, Volume 7, Issue 8, pp 793–804

How Phosphorus Availability Affects the Impact of Nitrogen Deposition on Sphagnum and Vascular Plants in Bogs



To elucidate the impact of high nitrogen (N) deposition on intact bog vegetation, as affected by phosphorus (P) availability, we conducted a 4-year fertilization experiment with N and P at six sites, one with moderate N deposition and five with high N deposition. During the growing season, N (40 kg ha−1 ya−1), P (3 kg ha−1 y−1), or a combination of both elements was applied to the vegetation. The fertilization effects turned out to be additive in nature. Adding P decreased the inorganic N concentration and increased the P concentration in the rhizosphere at two sites. Furthermore, P stimulated Sphagnum growth and Sphagnum net primary productivity (NPP) at two sites; it also seemed to encourage growth at two other sites including the moderate-deposition site. Vascular plant growth remained largely unaffected but was depressed at one high-deposition site. Adding N increased the concentration of inorganic N in the rhizosphere at the moderate-deposition site and at two of the three high-deposition sites; vascular plant growth and litter production were encouraged at three high-deposition sites. The addition of N depressed Sphagnum height increment at four high deposition sites and reduced Sphagnum NPP at two sites. Shading by vascular plants was of minor importance in explaining the negative effects of N on Sphagnum. We conclude that because P alleviates the negative impact N has on Sphagnum by enhancing its capability to assimilate the deposited N, P availability is a major factor determining the impact of N deposition on Sphagnum production and thus on carbon sequestration in bogs.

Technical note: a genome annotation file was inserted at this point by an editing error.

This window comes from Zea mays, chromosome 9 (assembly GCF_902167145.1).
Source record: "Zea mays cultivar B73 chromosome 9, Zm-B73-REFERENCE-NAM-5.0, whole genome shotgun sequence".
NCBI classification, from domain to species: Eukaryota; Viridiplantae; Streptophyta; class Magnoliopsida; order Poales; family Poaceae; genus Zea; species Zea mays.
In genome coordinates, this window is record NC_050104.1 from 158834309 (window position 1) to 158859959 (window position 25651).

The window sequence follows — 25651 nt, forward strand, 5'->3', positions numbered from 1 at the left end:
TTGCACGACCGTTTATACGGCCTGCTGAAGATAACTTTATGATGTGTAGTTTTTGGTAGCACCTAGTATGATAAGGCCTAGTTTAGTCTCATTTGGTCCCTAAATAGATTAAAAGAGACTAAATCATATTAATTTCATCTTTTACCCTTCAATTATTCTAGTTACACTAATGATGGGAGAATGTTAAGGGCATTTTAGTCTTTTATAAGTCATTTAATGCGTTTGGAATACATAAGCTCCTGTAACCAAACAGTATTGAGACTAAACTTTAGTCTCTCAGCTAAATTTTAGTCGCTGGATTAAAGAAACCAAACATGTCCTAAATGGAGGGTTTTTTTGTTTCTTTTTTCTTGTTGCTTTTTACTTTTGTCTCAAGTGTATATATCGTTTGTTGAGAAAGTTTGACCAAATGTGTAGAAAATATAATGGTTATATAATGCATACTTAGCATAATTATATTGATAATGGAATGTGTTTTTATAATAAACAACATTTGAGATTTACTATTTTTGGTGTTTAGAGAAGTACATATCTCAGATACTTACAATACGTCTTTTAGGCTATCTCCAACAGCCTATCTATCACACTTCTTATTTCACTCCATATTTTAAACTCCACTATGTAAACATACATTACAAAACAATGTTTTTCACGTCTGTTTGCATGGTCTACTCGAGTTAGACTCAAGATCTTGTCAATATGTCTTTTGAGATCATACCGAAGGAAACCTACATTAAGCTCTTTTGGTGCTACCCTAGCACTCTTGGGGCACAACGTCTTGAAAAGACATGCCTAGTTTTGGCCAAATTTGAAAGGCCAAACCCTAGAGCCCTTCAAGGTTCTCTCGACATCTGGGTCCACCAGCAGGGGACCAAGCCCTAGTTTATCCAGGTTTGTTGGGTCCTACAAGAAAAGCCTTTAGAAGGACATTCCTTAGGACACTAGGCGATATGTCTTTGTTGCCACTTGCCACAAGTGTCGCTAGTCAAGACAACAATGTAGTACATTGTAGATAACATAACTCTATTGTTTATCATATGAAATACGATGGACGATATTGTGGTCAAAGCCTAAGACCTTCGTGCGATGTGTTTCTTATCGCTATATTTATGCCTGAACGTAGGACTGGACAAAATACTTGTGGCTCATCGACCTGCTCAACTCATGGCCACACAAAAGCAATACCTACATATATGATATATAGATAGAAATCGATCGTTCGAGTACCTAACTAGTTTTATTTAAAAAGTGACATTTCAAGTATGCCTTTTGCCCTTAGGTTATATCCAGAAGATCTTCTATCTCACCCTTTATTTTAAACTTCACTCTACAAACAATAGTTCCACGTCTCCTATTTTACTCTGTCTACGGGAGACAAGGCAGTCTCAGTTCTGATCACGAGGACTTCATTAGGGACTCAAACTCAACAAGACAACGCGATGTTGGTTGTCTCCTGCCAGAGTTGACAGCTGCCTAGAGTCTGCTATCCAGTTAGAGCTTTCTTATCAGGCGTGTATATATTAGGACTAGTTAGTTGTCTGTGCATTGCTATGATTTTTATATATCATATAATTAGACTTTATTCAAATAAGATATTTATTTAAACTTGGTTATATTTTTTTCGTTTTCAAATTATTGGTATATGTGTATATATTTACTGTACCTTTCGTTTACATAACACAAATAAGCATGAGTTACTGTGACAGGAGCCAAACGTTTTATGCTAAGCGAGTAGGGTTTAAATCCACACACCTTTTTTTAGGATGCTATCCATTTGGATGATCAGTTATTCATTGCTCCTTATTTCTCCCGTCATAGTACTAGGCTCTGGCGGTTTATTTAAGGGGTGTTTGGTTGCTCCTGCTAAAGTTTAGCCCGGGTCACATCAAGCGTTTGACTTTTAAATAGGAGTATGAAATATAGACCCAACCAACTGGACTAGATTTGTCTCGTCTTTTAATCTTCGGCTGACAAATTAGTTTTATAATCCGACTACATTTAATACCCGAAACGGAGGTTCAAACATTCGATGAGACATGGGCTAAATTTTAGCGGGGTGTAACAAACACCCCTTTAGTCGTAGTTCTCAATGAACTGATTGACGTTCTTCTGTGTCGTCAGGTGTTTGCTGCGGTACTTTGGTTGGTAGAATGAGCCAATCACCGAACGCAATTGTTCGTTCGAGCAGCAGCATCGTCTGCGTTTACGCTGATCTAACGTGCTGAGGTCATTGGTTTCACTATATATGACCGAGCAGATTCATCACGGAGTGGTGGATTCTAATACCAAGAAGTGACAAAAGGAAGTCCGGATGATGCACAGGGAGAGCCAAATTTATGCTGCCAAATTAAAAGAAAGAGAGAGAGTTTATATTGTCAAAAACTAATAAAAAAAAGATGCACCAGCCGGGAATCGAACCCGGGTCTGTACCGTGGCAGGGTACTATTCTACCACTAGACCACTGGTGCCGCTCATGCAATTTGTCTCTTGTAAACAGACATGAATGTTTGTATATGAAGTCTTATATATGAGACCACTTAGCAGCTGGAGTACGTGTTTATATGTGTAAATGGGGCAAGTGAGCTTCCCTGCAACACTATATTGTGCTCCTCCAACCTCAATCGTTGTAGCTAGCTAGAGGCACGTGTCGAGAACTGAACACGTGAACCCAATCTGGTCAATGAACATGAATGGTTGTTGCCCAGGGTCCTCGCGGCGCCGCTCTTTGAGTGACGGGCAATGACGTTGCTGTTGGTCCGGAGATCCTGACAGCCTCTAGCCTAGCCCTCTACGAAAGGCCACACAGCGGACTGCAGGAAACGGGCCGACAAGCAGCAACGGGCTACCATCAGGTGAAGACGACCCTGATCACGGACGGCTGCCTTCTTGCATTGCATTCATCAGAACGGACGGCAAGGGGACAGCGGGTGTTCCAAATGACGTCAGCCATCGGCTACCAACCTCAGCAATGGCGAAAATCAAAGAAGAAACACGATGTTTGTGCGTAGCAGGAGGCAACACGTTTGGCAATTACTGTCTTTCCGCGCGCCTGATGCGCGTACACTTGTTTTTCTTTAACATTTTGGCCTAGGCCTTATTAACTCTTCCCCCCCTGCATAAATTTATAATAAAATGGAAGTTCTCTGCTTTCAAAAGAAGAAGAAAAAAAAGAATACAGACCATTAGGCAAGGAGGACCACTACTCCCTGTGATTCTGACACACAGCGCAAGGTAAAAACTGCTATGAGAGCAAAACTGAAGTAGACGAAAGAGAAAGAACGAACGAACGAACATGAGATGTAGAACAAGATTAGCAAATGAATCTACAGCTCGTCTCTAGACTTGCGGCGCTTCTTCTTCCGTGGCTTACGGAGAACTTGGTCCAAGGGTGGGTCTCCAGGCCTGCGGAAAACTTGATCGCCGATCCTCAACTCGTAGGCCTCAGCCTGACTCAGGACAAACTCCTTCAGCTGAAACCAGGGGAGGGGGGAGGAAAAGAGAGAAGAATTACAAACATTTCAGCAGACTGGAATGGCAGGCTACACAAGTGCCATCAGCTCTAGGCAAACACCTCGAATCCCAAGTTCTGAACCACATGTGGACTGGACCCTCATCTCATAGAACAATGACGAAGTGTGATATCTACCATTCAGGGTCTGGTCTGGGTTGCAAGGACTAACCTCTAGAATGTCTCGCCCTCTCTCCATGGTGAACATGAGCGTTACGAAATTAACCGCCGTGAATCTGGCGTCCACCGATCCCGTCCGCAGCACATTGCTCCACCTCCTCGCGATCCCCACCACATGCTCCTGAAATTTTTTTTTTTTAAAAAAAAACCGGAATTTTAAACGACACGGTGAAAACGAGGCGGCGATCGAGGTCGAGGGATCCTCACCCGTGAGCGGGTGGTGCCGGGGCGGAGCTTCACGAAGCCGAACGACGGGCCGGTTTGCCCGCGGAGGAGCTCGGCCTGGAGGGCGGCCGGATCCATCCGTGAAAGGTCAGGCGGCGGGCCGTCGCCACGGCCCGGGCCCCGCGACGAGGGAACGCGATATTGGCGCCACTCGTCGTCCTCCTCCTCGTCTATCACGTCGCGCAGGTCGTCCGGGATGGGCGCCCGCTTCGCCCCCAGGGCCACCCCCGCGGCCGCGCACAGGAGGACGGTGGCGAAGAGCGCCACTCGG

bryophytes competition deposition nutrient limitation nitrogen phosphorus raised bogs shrub–moss competition; Sphagnum 


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Copyright information

© Springer Science+Business Media, Inc. 2004

Authors and Affiliations

  1. 1.Nature Conservation and Plant Ecology GroupWageningen UniversityWageningenThe Netherlands

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